We specifically hire technology talent in Singapore and in Bangkok; those are our two tech hubs for the company. Although there is good talent, it’s a very competitive space. Today’s technology talent is not just hired by technology companies. Everybody from financial services to construction businesses, to automotive manufacturers needs technology talent. The number one thing is making sure we build a good employer brand and value proposition for technologists to build their careers in PropertyGuru.
Historically, some of the markets in which we operate in have not been known for technology talent. So, a lot of talent is actually coming from other markets. Very often, we have to hire people from other countries to come into our markets. This is changing rapidly and maybe a decade from today, the supply situation will improve. It will still be challenging but it won’t be a supply issue.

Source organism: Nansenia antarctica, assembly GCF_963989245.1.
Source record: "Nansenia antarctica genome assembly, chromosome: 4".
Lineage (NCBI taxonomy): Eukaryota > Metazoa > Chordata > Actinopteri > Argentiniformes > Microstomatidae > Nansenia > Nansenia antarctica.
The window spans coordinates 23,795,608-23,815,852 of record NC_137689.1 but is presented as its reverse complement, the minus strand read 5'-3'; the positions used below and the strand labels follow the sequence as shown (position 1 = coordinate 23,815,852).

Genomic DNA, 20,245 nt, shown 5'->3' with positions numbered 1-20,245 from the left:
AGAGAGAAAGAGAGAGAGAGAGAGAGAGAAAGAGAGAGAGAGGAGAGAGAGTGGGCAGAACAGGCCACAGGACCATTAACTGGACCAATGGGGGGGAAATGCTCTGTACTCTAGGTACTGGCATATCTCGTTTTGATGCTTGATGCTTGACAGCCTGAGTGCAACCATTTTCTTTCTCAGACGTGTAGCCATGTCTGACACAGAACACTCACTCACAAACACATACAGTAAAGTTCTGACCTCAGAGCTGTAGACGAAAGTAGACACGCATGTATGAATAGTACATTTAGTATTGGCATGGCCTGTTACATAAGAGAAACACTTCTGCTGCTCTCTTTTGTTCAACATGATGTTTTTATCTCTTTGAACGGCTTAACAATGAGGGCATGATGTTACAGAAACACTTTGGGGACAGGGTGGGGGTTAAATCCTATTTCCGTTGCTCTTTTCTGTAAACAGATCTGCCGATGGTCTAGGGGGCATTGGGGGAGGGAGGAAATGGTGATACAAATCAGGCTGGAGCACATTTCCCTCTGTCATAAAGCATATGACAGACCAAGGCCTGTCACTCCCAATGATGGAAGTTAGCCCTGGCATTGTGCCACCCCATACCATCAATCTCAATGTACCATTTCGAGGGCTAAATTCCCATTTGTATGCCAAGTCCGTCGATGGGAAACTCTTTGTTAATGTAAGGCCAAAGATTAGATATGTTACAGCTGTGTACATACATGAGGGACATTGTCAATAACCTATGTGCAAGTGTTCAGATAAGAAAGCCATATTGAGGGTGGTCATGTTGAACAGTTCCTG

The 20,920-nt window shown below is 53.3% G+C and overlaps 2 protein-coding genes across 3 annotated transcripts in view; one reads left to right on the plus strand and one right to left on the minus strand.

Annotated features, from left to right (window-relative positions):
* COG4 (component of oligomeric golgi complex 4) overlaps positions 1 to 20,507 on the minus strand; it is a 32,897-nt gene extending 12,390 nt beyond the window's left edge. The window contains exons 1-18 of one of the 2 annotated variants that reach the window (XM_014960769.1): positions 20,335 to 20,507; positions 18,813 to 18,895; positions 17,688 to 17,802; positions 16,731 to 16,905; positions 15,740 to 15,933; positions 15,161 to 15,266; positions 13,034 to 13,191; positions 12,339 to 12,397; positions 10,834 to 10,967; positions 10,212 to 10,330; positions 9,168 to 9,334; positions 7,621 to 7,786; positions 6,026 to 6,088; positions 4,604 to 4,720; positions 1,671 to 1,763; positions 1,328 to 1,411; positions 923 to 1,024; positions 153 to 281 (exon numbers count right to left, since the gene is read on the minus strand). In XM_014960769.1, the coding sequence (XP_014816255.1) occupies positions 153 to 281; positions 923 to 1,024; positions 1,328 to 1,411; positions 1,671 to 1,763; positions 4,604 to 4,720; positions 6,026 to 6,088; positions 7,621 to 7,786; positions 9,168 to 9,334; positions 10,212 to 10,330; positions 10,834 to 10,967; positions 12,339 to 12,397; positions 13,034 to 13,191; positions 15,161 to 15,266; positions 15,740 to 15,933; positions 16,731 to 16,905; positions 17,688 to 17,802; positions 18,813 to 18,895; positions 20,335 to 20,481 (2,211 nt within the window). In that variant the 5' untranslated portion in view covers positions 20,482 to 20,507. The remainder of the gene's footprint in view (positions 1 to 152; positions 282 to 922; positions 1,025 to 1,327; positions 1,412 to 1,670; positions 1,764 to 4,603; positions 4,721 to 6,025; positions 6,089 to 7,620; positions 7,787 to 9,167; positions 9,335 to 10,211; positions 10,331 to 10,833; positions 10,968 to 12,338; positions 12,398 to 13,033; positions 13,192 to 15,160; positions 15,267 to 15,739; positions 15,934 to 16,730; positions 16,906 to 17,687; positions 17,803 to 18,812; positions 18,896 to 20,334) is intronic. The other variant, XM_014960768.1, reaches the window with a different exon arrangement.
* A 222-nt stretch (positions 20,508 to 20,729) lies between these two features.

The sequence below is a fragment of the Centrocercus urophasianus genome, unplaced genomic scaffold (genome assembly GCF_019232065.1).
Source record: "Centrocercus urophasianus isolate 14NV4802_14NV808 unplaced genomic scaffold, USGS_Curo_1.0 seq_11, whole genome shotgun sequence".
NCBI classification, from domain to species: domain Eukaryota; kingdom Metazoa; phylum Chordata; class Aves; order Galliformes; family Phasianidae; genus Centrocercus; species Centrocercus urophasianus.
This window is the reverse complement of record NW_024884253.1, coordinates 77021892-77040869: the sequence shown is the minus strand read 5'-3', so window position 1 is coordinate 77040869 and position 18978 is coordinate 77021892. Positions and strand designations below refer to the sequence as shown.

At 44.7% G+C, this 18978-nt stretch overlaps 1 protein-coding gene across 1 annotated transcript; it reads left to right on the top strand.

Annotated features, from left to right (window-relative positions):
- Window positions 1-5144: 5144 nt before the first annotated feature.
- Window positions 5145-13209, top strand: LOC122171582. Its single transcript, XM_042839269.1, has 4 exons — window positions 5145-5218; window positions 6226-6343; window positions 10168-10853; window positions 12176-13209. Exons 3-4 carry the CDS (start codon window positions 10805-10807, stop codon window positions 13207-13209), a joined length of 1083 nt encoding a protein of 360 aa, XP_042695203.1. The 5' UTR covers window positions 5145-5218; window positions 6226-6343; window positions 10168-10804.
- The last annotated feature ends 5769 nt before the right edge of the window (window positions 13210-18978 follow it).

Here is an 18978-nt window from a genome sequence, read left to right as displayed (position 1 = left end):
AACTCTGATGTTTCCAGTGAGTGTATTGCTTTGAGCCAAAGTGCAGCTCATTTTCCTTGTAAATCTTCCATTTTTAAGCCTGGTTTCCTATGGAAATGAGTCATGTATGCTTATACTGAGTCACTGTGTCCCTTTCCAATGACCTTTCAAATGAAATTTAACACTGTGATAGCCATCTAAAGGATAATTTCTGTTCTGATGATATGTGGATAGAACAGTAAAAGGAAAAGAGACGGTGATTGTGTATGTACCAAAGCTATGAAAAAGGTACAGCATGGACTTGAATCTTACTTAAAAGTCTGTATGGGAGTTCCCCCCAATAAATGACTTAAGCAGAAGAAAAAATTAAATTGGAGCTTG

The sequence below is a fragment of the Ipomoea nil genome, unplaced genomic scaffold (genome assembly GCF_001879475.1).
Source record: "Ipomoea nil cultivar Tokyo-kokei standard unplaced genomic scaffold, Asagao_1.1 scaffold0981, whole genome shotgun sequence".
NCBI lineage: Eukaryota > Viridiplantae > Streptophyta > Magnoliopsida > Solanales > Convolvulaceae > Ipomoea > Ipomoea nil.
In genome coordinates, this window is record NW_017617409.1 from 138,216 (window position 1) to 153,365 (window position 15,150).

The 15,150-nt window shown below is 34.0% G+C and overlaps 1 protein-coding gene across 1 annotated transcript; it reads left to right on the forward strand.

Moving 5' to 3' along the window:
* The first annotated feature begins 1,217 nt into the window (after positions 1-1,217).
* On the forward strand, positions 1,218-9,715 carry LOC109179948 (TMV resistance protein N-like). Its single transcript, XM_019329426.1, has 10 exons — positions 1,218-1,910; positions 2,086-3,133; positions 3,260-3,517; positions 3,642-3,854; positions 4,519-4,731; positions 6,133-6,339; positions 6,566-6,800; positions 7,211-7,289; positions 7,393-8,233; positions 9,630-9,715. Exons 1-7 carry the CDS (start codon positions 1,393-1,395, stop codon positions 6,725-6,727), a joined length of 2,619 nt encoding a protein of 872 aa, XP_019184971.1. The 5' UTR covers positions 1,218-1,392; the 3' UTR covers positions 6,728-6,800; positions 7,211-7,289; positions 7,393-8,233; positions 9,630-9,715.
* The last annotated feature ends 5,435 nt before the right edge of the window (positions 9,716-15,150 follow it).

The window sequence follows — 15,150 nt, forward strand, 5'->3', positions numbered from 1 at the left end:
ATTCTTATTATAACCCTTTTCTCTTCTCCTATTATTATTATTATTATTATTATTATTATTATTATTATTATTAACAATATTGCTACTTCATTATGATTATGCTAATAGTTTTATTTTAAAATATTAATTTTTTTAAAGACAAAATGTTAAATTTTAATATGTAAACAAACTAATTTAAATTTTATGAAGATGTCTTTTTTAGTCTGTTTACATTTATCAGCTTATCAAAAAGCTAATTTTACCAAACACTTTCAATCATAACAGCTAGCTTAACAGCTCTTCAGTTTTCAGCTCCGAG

Today, in markets such as Singapore, we have a fundamental supply problem.
You’ve mentioned before that you’re a “digital native”. How have you been driving digitalisation efforts within your organisation?
There are three specific things. The first is a focus on focus; doing fewer things and doing them well. Technology and digital organisations in general focus on the delivery of high-quality at high speed. The only way to do that is by doing fewer things.
But ruthless prioritisation is hard and that is something I’ve benefitted from learning and developing that skill in myself. I’m definitely trying to bring that to our company.
The second is a concentration on automation. Within the structures and processes of a company, how good are we at automating everything? If you talk about speed and the reliability of the delivering something, doing that every time should work the same way. You can only do that if you have automation.